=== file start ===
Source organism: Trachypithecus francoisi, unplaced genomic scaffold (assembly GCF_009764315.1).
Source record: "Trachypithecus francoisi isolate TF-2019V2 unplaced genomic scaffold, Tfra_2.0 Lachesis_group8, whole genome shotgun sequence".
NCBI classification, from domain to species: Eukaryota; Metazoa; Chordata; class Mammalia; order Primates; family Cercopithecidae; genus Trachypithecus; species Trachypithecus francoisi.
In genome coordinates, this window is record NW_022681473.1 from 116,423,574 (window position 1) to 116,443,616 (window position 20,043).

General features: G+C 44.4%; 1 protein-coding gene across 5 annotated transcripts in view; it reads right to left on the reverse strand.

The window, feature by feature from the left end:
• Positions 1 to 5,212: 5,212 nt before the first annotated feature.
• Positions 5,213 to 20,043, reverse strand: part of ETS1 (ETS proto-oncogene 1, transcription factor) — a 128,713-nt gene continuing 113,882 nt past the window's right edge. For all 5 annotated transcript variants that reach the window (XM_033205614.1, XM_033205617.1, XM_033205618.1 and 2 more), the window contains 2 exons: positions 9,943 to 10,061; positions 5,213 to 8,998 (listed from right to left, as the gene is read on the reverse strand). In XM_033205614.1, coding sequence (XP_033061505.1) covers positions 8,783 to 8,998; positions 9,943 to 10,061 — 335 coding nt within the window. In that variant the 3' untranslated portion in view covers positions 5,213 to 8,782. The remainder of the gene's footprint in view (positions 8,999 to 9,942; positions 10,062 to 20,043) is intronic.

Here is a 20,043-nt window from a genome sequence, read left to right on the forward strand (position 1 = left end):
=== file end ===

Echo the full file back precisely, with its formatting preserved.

Source organism: Trachypithecus francoisi, unplaced genomic scaffold (assembly GCF_009764315.1).
Source record: "Trachypithecus francoisi isolate TF-2019V2 unplaced genomic scaffold, Tfra_2.0 Lachesis_group8, whole genome shotgun sequence".
NCBI classification, from domain to species: Eukaryota; Metazoa; Chordata; class Mammalia; order Primates; family Cercopithecidae; genus Trachypithecus; species Trachypithecus francoisi.
In genome coordinates, this window is record NW_022681473.1 from 116,423,574 (window position 1) to 116,443,616 (window position 20,043).

General features: G+C 44.4%; 1 protein-coding gene across 5 annotated transcripts in view; it reads right to left on the reverse strand.

The window, feature by feature from the left end:
• Positions 1 to 5,212: 5,212 nt before the first annotated feature.
• Positions 5,213 to 20,043, reverse strand: part of ETS1 (ETS proto-oncogene 1, transcription factor) — a 128,713-nt gene continuing 113,882 nt past the window's right edge. For all 5 annotated transcript variants that reach the window (XM_033205614.1, XM_033205617.1, XM_033205618.1 and 2 more), the window contains 2 exons: positions 9,943 to 10,061; positions 5,213 to 8,998 (listed from right to left, as the gene is read on the reverse strand). In XM_033205614.1, coding sequence (XP_033061505.1) covers positions 8,783 to 8,998; positions 9,943 to 10,061 — 335 coding nt within the window. In that variant the 3' untranslated portion in view covers positions 5,213 to 8,782. The remainder of the gene's footprint in view (positions 8,999 to 9,942; positions 10,062 to 20,043) is intronic.

Here is a 20,043-nt window from a genome sequence, read left to right on the forward strand (position 1 = left end):